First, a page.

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Unicorn Training’s bid to find talent at Bournemouth University
HE was chairman of AFC Bournemouth for four years – but Peter Phillips’ own business has a trophy cabinet a football club might envy.
Unicorn Training has been growing consistently for 25 years and is a leading player in its niche sector.
In 2013, it was named Outstanding Learning Organisation at the national e-Learning Awards for the second time – the latest in a succession of prizes.
And Mr Phillips says the one thing constraining its growth is the difficulty of finding talented writers to work on the training materials it produces.
The firm was set up in the spare bedroom of Mr Phillips’ brother Andy, with one computer – an Amstrad 1512. The third partner, George Cooper, is still with the company.
It started off providing face-to-face training to the financial services sector. But after winning a contract with the Chartered Insurance Institute, the firm began developing its first computer-based training (CBT) – on five-and-a-half inch floppy disks – in 1989.
“That did okay and that got us into developing computer-based training as a business stream.
“That grew quite quickly and became our main business,” said Mr Phillips, the company’s CEO.
Those disks gave way to the three-and-a-half-inch variety, then to CD-ROMs and to online training.
Today, the company has 80 staff, most of them in Bournemouth, but with a small office in London and satellite operations in Spain and India.
Its customers are big players in the financial services sector and professional bodies.
The increase in regulation in financial services has created more opportunities, as has health and safety legislation.
New regulations require independent financial advisers to undertake 35 hours of professional development a year – and Unicorn produces the learning materials that suit them.
“We’ve grown every year for 25 years.
“We’ve grown about 10 per cent on average year on year and 16 per cent in 2013,” said Mr Phillips.
“We’ve been largely constrained by lack of skilled resources.
“There are some specialists that are really quite difficult to get.”
The key people it needs are software developers and creative writers – hence its decision to sponsor Bournemouth University’s New Media Writing Prize.
“That ability to turn dull material into interesting learning by adding case studies, stories and action is a really rare skill,” said Mr Phillips.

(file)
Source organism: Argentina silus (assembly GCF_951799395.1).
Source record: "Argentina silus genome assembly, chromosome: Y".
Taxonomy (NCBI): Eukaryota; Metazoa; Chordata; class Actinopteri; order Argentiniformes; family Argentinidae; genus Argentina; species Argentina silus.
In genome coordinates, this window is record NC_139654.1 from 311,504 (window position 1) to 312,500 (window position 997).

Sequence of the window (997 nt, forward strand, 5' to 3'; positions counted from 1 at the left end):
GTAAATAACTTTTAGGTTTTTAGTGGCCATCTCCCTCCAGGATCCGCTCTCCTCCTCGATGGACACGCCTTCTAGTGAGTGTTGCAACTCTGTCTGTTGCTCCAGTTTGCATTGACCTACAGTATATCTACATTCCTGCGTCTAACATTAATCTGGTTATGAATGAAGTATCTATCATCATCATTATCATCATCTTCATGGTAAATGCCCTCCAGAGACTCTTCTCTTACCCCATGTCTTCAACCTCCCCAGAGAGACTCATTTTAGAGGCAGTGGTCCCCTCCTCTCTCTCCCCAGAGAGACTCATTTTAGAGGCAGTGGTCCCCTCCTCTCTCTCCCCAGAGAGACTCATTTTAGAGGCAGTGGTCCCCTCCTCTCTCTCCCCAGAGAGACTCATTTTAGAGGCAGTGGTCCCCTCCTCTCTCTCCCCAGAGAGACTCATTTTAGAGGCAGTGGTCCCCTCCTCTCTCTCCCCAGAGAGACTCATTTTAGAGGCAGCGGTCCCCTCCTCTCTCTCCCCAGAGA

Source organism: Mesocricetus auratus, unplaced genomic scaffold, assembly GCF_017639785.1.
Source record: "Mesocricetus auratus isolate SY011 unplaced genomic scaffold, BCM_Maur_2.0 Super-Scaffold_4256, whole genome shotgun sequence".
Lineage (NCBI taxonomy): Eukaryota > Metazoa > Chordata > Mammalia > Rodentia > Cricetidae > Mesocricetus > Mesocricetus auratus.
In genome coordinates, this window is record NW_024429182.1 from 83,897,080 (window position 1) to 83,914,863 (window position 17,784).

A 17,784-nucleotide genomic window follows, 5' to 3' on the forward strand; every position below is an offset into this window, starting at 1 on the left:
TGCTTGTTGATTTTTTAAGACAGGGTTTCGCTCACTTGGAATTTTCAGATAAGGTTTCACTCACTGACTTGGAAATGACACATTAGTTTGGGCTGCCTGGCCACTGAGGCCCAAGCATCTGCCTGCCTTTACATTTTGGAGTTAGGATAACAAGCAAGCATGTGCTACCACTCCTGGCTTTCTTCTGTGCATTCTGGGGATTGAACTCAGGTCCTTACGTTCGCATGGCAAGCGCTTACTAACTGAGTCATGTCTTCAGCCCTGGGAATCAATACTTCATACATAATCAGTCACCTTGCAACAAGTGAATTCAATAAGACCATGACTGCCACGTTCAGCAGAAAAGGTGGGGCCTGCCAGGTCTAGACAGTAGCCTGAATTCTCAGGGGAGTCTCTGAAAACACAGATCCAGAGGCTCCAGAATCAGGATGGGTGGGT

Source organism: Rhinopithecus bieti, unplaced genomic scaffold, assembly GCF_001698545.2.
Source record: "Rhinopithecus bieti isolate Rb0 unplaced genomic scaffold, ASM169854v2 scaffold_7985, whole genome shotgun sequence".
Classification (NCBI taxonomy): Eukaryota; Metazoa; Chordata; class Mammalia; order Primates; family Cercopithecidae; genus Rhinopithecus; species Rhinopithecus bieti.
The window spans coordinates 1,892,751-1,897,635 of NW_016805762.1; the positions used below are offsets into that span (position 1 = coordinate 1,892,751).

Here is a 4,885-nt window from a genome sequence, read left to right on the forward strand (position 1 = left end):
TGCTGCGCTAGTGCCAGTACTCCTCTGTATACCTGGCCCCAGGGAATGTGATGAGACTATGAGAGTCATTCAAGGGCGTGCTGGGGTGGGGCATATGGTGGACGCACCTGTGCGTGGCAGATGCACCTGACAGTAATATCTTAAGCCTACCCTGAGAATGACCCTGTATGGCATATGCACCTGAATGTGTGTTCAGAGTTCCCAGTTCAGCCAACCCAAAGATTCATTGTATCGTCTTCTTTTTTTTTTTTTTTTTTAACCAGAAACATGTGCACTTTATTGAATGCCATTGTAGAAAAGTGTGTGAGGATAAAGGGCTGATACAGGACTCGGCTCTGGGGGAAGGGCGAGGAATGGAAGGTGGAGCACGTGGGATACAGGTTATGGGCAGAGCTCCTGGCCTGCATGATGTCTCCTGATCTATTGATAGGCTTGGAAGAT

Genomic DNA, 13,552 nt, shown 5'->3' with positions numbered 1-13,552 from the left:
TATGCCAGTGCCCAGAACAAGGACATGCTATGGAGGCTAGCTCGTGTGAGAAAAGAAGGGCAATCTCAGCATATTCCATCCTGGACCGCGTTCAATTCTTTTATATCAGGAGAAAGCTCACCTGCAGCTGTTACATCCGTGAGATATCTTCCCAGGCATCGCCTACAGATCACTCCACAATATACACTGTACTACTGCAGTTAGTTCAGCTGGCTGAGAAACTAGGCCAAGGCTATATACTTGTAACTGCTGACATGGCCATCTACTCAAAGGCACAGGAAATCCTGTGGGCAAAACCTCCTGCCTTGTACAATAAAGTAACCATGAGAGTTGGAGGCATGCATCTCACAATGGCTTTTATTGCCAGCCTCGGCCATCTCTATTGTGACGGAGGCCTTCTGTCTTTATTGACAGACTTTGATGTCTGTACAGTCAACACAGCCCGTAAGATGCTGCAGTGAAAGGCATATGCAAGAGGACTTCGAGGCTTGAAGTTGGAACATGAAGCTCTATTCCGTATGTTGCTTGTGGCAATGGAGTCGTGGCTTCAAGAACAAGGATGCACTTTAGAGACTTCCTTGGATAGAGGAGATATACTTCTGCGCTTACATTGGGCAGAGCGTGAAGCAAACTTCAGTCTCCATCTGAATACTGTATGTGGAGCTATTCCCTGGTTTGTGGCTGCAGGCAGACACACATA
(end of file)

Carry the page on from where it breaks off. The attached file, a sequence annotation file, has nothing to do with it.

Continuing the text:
Although they can be hard to find, the creatives who do join the company tend to stay.
“One of the things we try to do here is to make it a fun place for people to come to work,” said Mr Phillips.
He added: “One of the things that’s really important in business is recruiting really good, talented people and then letting them get on with it – giving them the freedom to use their talents.
“Get people who are better than you.”
From 2002-06, Peter Phillips took a sabbatical from Unicorn Training in order to be chairman of AFC Bournemouth.
“I was just a fan and I had set up a scheme called PlayerShare to help raise funds to buy some players. I came to the notice of the club and then they asked me to join the board,” he said.
It was not long before the chairman resigned and Mr Phillips was asked to step in.
“It was always from a position in the beginning of the supporter-owned club being completely skint,” he said.
“I was just always trying to raise enough money to keep us solvent. It was the fans, as owners, that always had to put their hands in their pockets and you can only keep doing that for so long.”
It was “always plain” that the future of the club depended on finding a benefactor, he said, and recently-departed chairman Eddie Mitchell found that person. He still enjoys matches as a season ticket holder and Unicorn Training sponsored last Saturday’s FA Cup tie against Liverpool.
“It was an incredibly stressful job,” he said of the chairmanship.
“I wouldn’t recommend it to anybody unless you’ve got really deep pockets and a very thick skin.”
But he added: “I think it probably makes you a calmer person because you realise you can find your way through most things.
“Things that seem very stressful at the time, you can find a way through and life goes on. I’m pleased I did it.”
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